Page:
I think we should be represented by the best among our ranks, not the worst. I think we should look to leaders willing to offer solutions, not just cast aspersions and look for scapegoats ... whether the President who inherited the worst economy since the Great Depression, immigrants who are trying to do the best they can for the families, or those of Muslim faith who all are branded with the terrorist label.

Sadly, this will not be the outcome or result of this election. Some true leaders, statesmen and free thinkers such as Wisconsin U.S. Senator Russ Feingold will
likely fall to defeat ... to a plastics manufacturer whose main platform appears to be that the details of policy don't matter. (In its endorsement of Feingold, the right-leaning Madison paper, the Wisconsin State Journal, said "Though likeable and impressive on business issues, Johnson was sketchy on most everything else.") Apparently, obfuscation and distraction will win the day -- and then obstruction can prevail for another two years at which point the right will be aiming for full control of the reins of government by ousting President Obama.

There has been little discussion and no serious consideration of critical issues such as historic levels of income inequality or honest assessments of the expansion of access to and improved consumer protections achieved through the health care legislation. And many of the bomb throwers and Tea Partiers who will be elected don't know and don't care about any of these issues.

What does this election mean for education? At the federal level -- possibly no significant policy action at all in the upcoming Congress; unsuccessful calls for the abolition of the U.S. Department of Education; almost no new money at all, including a third round of Race to the Top (unless it can be pushed through during the upcoming lame duck session), increases in Pell Grants, and other need-based and competitive programs. In the states -- more attacks on teachers and unions; the most thoughtless kind of performance pay proposals disconnected from instruction and teacher development; school vouchers as a wedge issue; growing religiosity in public schools; and more bowing to the altar of local control without an evidential basis and regardless of its effect on outcomes.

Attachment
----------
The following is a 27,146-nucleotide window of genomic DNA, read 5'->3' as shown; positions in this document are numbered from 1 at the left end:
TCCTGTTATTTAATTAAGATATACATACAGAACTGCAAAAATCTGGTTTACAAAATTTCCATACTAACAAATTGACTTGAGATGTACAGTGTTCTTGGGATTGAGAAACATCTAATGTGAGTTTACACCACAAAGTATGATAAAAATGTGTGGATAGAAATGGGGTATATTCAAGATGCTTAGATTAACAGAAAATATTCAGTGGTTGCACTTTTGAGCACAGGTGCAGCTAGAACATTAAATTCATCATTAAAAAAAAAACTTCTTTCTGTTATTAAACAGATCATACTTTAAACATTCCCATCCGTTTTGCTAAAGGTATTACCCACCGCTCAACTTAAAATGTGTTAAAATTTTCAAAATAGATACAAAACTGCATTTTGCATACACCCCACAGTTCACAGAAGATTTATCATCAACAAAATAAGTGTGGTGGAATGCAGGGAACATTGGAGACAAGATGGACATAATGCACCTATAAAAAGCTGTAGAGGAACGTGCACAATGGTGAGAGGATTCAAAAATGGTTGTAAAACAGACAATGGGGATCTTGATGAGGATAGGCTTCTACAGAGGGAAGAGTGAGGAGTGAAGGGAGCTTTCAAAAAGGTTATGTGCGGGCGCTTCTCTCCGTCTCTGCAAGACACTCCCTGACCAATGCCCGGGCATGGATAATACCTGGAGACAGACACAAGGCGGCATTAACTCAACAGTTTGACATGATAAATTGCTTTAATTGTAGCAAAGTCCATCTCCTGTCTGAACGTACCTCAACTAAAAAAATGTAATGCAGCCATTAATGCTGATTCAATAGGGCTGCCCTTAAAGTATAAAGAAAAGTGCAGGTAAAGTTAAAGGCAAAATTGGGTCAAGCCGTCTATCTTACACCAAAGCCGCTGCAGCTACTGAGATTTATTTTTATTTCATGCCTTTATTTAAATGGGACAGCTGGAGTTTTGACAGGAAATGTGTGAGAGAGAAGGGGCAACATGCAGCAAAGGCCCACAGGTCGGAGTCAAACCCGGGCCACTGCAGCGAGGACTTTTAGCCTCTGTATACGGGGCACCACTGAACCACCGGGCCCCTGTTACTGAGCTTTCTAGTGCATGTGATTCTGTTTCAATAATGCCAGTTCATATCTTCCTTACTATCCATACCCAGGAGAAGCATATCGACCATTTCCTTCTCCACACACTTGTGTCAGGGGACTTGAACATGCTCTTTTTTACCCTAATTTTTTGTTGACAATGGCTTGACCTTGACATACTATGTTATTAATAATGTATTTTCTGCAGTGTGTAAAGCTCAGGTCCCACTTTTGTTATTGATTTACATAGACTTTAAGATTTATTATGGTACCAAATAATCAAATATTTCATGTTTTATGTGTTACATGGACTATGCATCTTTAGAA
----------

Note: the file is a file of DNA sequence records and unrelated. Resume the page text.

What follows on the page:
There will be a few political bright lights this Election Day, likely in governors races in states such as California, Massachusetts and Vermont. And the most comical, dangerous, embarassing and idiotic candidates for US Senate in states such as Delaware (Christine O'Donnell who isn't a witch don't ya know?) and Nevada (Sharron Angle who is apparently opposed to maternity leave, wants to eliminate the "unconstitutional" US Education Department, but is possibly in favor of "taking Harry Reid out" through an invocation of Second Amendment rights) will likely, hopefully fall short. But pay attention to races in bellwether states such as Colorado, Florida, Illinois and Ohio for signs of what is really going on. It's unlikely to be pretty. Optimistic? Nope. Not me. Not today.